|Date of birth||10 April 1952|
|Place of birth||Humbeek, Belgium|
|Height||1.80 m (5 ft 11 in)|
|2011–2012||Al Jazira Club (assistant)|
|2014–2015||NA Hussein Dey|
|* Senior club appearances and goals counted for the domestic league only|
He started his football career in his hometown Humbeek, playing for KFC Humbeek and was discovered at the early age of eighteen by a scout from RSC Anderlecht. For more than ten years he was their central defender and helped them win three European trophies, three national championships and four Belgian Cups. Between 1974 and 1986 he represented Belgium, gaining 24 caps and finishing fourth at the World Cup in Mexico in 1986. In 1983 Broos switched teams and started playing for Club Brugge. He played there for five seasons until season 1987–88. During this period he helped his team gain the Belgian Cup in 1986 and the championship in 1988. In 1988 Broos retired as a professional footballer.
In his career as a football player he won the Belgian Cup five times.
From 1991 to 1998 he coached Club Brugge, winning the championship twice in 1992 and 1996. In 1991, 1995 and 1996 his team also won the Belgian Cup. From 2002 until 2005 he coached RSC Anderlecht. Again he managed to get his team into the Champions League and his team won the 2003–2004 season championship. Season 2004–2005 was a turning point however. His team was kicked out of the Champions League and they blew their chances for the Belgian Cup too. After a 0–0 outcome against AA Gent the verdict fell; on 7 February, Broos got fired for the first time in his career. Later that year in June he became coach for KRC Genk and got back at his former team on 30 September by beating them with 1–4. During the 2007–08 season he was fired again. In the summer of 2008, some sources first reported him signing a coaching contract at Romanian club Vaslui, however he denied their offer "because of a combination of personal and sport-related reasons"
Broos won the prestigious Coach of the Year award four times in his career. Twice coaching Club Brugge in both 1992 and 1996, once with Anderlecht in 2004 and finally(?) in 2007 with KRC Genk. On 15 December 2008, Broos accepted the proposal of Greek club, Panserraikos, and for the first time in his career left his country. Panserraikos had a great campaign in Greek Cup, eliminate Panathinaikos in quarterfinals but lost against AEK Athens in the semis. Later in season Panserraikos couldn't avoid relegation. Broos left from Panserraikos and became new coach of Trabzonspor, on 22 June 2009 and was released on 22 November 2009. After that he was head coach of Zulte Waregem for half a season, before becoming assistant coach of Al Jazira Club. He was sacked in 2012 and is now manager of the national team of Cameroon, a job he applied for when it was advertised online and appointed in February 2016. He led the team to victory in the 2017 Africa Cup of Nations. He is now sporting director of K V Oostende after being fired as Cameroon's coach in February 2018.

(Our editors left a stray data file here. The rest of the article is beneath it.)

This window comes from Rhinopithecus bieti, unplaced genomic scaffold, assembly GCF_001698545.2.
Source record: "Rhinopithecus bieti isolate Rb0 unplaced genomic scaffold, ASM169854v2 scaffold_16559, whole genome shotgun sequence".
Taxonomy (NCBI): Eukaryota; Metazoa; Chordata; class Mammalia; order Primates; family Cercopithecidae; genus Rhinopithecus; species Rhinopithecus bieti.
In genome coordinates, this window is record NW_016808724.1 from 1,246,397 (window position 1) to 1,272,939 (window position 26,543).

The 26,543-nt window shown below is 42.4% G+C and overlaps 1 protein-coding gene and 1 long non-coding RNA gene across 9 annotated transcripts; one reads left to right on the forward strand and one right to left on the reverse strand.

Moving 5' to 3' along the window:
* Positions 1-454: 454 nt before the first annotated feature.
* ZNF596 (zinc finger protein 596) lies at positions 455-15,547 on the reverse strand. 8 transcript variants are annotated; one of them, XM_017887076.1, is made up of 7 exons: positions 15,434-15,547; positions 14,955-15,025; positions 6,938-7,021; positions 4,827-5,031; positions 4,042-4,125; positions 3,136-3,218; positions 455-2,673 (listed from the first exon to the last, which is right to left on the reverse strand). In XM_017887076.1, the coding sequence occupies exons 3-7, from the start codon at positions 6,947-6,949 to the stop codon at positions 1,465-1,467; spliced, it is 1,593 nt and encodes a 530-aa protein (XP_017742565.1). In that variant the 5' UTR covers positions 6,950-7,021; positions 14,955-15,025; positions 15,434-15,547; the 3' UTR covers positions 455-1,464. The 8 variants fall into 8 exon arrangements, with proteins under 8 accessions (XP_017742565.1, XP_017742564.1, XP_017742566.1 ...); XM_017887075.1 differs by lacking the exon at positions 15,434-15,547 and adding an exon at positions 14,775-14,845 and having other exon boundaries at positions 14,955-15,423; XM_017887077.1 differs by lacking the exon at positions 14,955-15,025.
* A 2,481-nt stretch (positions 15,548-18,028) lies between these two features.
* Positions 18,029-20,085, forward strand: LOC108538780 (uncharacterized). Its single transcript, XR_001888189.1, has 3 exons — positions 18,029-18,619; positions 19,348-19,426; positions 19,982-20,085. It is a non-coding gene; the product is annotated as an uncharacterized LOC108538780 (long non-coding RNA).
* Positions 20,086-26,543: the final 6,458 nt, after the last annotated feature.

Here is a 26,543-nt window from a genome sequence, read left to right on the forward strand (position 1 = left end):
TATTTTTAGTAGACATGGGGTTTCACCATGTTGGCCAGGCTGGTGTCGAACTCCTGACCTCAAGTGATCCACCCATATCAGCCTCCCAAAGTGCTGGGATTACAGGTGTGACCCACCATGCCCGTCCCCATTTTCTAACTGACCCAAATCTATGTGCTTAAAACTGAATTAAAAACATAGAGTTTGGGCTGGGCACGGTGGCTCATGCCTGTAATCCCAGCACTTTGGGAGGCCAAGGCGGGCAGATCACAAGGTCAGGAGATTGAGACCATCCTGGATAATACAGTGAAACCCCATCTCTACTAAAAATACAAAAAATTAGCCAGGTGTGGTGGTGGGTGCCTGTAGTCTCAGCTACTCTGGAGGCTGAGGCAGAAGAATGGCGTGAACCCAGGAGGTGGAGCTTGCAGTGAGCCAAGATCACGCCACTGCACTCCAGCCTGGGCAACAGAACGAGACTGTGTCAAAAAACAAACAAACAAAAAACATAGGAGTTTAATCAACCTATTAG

- Belgian First Division: 1971–72, 1973–74, 1980–81
- Belgian Cup: 1971–72, 1972–73, 1974–75, 1975–76
- UEFA Cup Winners' Cup: 1975–76, 1977–78
- UEFA Cup: 1982–83
- UEFA Super Cup: 1976, 1978
- Club Brugge
- Belgian Second Division: 1989–90
- Club Brugge
- Belgian First Division:1991–92, 1995–96
- Belgian Cup: 1994–95, 1995–96
- Belgian Supercup: 1991, 1992, 1994, 1996
- (in English) Club Brugge website – Broos bio Archived 12 March 2007 at the Wayback Machine.
- "Hugo Broos is not going to Romania" (in Dutch). sporza.be. 2 June 2008.
- "Belgium's Hugo Broos is named as Cameroon's new coach". 13 February 2016 – via www.bbc.com.
- "Afcon 2017: Cameroon coach Hugo Broos pays tribute to '23 friends'". 6 February 2017 – via www.bbc.com.